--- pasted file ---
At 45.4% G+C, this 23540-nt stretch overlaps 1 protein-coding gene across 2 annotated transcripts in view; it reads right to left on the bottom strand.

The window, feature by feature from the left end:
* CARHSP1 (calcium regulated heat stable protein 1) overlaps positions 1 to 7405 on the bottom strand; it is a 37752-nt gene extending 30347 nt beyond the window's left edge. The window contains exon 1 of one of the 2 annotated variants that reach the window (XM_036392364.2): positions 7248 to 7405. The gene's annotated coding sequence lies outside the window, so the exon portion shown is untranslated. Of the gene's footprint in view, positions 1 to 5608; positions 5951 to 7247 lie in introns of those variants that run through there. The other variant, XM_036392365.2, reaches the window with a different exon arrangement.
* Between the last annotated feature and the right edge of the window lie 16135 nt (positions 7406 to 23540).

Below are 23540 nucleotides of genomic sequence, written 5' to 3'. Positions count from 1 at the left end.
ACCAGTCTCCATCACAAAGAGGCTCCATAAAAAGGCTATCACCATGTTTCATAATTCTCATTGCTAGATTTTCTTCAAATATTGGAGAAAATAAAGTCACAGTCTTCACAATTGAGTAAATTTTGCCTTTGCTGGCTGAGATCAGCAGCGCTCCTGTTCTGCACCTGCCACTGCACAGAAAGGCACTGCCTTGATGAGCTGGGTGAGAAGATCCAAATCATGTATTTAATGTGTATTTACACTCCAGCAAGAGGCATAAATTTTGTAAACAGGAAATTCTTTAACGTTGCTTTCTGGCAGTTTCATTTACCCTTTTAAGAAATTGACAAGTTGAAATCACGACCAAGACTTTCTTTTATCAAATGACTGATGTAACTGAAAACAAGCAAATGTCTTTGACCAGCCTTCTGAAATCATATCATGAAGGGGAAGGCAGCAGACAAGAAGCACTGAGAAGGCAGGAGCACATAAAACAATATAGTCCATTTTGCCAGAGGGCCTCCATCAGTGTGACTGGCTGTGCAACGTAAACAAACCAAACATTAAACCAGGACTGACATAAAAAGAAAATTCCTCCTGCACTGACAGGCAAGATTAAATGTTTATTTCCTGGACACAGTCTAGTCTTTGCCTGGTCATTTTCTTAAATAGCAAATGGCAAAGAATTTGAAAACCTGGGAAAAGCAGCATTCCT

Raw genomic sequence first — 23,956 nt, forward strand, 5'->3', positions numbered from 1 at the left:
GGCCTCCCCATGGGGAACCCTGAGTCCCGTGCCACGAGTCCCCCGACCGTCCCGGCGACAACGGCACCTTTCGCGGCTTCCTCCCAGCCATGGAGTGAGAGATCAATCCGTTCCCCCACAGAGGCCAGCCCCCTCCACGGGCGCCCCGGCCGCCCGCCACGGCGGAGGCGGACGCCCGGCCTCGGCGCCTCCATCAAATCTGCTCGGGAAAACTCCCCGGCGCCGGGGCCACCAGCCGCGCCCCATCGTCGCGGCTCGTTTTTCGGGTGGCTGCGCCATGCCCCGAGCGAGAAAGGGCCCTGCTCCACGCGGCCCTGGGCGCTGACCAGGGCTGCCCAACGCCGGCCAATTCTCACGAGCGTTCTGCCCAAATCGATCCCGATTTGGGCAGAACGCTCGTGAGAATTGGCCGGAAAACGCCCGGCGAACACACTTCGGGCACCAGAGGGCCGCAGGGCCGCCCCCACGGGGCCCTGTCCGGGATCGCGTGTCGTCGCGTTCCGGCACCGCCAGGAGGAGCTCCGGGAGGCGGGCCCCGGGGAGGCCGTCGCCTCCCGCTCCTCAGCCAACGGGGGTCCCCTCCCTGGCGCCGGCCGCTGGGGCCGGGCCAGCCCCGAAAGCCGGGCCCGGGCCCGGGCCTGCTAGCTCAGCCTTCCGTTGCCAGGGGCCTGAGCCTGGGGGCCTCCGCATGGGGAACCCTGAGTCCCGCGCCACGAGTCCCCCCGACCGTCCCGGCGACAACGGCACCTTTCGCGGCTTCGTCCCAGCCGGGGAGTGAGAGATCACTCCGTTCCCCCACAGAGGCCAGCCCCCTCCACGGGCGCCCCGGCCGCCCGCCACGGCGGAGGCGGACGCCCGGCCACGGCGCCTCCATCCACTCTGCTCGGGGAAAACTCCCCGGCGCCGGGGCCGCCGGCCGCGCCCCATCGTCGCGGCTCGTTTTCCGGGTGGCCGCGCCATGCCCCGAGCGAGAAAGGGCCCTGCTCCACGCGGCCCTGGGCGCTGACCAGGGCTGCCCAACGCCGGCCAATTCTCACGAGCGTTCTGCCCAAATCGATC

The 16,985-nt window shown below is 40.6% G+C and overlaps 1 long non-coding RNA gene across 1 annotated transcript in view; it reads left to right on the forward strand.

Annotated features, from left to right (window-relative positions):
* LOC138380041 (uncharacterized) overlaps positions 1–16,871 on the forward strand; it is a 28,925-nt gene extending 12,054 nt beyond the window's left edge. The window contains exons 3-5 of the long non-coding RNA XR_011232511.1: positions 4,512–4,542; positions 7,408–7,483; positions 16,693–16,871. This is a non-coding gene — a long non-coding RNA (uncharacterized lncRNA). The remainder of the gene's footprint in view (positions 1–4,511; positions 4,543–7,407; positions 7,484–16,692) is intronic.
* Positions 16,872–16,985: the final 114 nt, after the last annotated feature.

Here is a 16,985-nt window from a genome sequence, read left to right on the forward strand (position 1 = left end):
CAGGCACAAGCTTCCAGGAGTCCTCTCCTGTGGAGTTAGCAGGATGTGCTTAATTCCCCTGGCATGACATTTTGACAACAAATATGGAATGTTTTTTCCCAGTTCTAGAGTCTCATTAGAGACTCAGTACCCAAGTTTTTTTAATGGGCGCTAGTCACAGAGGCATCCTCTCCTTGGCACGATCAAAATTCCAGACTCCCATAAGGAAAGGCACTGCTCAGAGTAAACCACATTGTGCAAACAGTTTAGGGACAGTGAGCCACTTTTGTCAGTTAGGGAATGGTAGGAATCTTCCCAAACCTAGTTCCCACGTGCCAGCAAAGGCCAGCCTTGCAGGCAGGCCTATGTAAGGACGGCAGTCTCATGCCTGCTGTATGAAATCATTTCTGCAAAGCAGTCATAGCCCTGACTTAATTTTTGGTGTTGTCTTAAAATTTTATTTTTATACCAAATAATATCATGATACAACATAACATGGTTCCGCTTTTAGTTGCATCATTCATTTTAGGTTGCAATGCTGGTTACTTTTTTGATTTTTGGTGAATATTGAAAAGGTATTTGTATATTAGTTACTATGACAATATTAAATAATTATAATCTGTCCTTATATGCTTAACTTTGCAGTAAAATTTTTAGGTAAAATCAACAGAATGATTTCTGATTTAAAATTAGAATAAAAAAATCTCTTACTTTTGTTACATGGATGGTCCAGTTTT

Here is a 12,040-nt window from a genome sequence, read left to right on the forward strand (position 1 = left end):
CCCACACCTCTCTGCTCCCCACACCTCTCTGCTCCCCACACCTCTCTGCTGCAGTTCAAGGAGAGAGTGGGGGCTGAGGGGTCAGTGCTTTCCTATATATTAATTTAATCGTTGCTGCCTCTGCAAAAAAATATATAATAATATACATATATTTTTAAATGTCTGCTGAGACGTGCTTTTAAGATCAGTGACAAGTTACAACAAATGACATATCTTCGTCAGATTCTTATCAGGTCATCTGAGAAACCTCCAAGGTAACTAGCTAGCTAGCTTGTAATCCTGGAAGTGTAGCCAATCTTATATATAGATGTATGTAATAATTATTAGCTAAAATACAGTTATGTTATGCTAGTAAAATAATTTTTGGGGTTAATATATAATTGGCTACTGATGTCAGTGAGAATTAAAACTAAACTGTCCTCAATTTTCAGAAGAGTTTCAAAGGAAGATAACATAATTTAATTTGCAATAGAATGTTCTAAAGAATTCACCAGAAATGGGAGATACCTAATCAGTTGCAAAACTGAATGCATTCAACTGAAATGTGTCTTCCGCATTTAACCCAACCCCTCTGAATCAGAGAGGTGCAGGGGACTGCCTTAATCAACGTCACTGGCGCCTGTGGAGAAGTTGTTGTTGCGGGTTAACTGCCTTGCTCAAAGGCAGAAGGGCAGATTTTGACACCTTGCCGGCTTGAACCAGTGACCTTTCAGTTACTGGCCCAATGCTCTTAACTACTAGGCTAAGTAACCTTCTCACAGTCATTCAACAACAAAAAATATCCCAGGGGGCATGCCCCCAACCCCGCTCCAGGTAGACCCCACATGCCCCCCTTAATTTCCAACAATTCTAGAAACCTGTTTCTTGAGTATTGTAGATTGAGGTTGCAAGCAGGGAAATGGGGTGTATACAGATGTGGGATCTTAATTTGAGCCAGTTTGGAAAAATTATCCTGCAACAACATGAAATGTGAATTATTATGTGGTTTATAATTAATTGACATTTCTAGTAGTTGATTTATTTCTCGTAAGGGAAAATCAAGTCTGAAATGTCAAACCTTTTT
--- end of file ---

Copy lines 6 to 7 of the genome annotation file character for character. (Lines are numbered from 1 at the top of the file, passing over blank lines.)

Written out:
ACCAGTCTCCATCACAAAGAGGCTCCATAAAAAGGCTATCACCATGTTTCATAATTCTCATTGCTAGATTTTCTTCAAATATTGGAGAAAATAAAGTCACAGTCTTCACAATTGAGTAAATTTTGCCTTTGCTGGCTGAGATCAGCAGCGCTCCTGTTCTGCACCTGCCACTGCACAGAAAGGCACTGCCTTGATGAGCTGGGTGAGAAGATCCAAATCATGTATTTAATGTGTATTTACACTCCAGCAAGAGGCATAAATTTTGTAAACAGGAAATTCTTTAACGTTGCTTTCTGGCAGTTTCATTTACCCTTTTAAGAAATTGACAAGTTGAAATCACGACCAAGACTTTCTTTTATCAAATGACTGATGTAACTGAAAACAAGCAAATGTCTTTGACCAGCCTTCTGAAATCATATCATGAAGGGGAAGGCAGCAGACAAGAAGCACTGAGAAGGCAGGAGCACATAAAACAATATAGTCCATTTTGCCAGAGGGCCTCCATCAGTGTGACTGGCTGTGCAACGTAAACAAACCAAACATTAAACCAGGACTGACATAAAAAGAAAATTCCTCCTGCACTGACAGGCAAGATTAAATGTTTATTTCCTGGACACAGTCTAGTCTTTGCCTGGTCATTTTCTTAAATAGCAAATGGCAAAGAATTTGAAAACCTGGGAAAAGCAGCATTCCT

Raw genomic sequence first — 23,956 nt, forward strand, 5'->3', positions numbered from 1 at the left: